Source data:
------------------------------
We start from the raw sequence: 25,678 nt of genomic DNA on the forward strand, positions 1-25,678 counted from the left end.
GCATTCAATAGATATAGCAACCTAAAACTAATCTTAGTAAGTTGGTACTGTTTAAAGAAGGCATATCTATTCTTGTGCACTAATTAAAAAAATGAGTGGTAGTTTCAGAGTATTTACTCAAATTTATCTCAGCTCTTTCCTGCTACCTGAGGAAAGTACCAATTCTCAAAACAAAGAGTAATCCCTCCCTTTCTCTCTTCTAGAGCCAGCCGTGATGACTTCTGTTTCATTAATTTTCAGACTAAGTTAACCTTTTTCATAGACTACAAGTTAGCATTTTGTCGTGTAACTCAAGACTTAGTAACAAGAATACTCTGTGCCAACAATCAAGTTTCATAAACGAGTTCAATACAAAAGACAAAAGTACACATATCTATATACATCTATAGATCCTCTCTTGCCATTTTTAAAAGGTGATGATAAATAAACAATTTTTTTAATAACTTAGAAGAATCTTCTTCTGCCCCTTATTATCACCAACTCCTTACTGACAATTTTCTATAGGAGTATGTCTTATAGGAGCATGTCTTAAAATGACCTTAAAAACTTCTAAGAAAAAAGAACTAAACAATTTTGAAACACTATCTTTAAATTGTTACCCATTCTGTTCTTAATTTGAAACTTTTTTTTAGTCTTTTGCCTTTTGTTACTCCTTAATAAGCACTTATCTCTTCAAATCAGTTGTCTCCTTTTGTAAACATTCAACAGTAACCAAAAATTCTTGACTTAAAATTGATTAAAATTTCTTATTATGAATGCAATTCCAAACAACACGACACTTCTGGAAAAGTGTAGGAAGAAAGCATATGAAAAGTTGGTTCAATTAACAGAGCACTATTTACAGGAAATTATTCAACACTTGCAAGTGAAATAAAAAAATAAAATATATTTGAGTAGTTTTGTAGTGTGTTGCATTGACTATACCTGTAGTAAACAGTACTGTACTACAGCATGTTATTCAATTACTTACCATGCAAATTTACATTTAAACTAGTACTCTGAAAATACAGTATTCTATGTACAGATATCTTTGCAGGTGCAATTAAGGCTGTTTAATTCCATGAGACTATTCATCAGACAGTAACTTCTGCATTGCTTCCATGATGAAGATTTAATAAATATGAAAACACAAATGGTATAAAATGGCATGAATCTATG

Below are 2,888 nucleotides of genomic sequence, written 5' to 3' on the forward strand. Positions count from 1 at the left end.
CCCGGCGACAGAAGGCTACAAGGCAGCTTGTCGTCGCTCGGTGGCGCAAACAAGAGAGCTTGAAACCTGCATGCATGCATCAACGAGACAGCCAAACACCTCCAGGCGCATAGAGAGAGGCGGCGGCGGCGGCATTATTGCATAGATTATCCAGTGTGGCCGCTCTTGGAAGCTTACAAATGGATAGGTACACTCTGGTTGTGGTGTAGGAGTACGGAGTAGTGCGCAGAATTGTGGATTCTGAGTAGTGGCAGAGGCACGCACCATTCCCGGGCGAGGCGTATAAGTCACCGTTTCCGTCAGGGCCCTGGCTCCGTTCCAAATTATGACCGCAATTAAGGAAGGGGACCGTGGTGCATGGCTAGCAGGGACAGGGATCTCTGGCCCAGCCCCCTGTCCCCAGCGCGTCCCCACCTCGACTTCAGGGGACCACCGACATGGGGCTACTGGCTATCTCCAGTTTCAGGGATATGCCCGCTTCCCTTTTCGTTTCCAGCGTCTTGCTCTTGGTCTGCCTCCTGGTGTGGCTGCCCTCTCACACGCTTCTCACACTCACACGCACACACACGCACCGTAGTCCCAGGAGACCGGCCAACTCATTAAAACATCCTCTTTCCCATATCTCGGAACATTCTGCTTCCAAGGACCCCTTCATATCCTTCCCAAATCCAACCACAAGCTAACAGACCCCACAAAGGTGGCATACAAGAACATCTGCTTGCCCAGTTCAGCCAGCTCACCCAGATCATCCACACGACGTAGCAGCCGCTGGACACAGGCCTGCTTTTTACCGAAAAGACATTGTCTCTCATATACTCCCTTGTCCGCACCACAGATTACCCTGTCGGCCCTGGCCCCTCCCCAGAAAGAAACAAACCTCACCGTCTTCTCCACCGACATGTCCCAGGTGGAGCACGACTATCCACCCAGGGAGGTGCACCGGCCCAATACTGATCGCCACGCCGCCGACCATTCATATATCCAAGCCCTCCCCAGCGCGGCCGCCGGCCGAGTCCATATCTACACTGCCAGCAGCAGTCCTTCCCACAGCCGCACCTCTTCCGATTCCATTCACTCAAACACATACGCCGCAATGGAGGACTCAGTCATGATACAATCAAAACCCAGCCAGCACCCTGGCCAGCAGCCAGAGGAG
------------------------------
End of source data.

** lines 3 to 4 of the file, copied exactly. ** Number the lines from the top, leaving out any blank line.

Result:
Below are 2,888 nucleotides of genomic sequence, written 5' to 3' on the forward strand. Positions count from 1 at the left end.
CCCGGCGACAGAAGGCTACAAGGCAGCTTGTCGTCGCTCGGTGGCGCAAACAAGAGAGCTTGAAACCTGCATGCATGCATCAACGAGACAGCCAAACACCTCCAGGCGCATAGAGAGAGGCGGCGGCGGCGGCATTATTGCATAGATTATCCAGTGTGGCCGCTCTTGGAAGCTTACAAATGGATAGGTACACTCTGGTTGTGGTGTAGGAGTACGGAGTAGTGCGCAGAATTGTGGATTCTGAGTAGTGGCAGAGGCACGCACCATTCCCGGGCGAGGCGTATAAGTCACCGTTTCCGTCAGGGCCCTGGCTCCGTTCCAAATTATGACCGCAATTAAGGAAGGGGACCGTGGTGCATGGCTAGCAGGGACAGGGATCTCTGGCCCAGCCCCCTGTCCCCAGCGCGTCCCCACCTCGACTTCAGGGGACCACCGACATGGGGCTACTGGCTATCTCCAGTTTCAGGGATATGCCCGCTTCCCTTTTCGTTTCCAGCGTCTTGCTCTTGGTCTGCCTCCTGGTGTGGCTGCCCTCTCACACGCTTCTCACACTCACACGCACACACACGCACCGTAGTCCCAGGAGACCGGCCAACTCATTAAAACATCCTCTTTCCCATATCTCGGAACATTCTGCTTCCAAGGACCCCTTCATATCCTTCCCAAATCCAACCACAAGCTAACAGACCCCACAAAGGTGGCATACAAGAACATCTGCTTGCCCAGTTCAGCCAGCTCACCCAGATCATCCACACGACGTAGCAGCCGCTGGACACAGGCCTGCTTTTTACCGAAAAGACATTGTCTCTCATATACTCCCTTGTCCGCACCACAGATTACCCTGTCGGCCCTGGCCCCTCCCCAGAAAGAAACAAACCTCACCGTCTTCTCCACCGACATGTCCCAGGTGGAGCACGACTATCCACCCAGGGAGGTGCACCGGCCCAATACTGATCGCCACGCCGCCGACCATTCATATATCCAAGCCCTCCCCAGCGCGGCCGCCGGCCGAGTCCATATCTACACTGCCAGCAGCAGTCCTTCCCACAGCCGCACCTCTTCCGATTCCATTCACTCAAACACATACGCCGCAATGGAGGACTCAGTCATGATACAATCAAAACCCAGCCAGCACCCTGGCCAGCAGCCAGAGGAG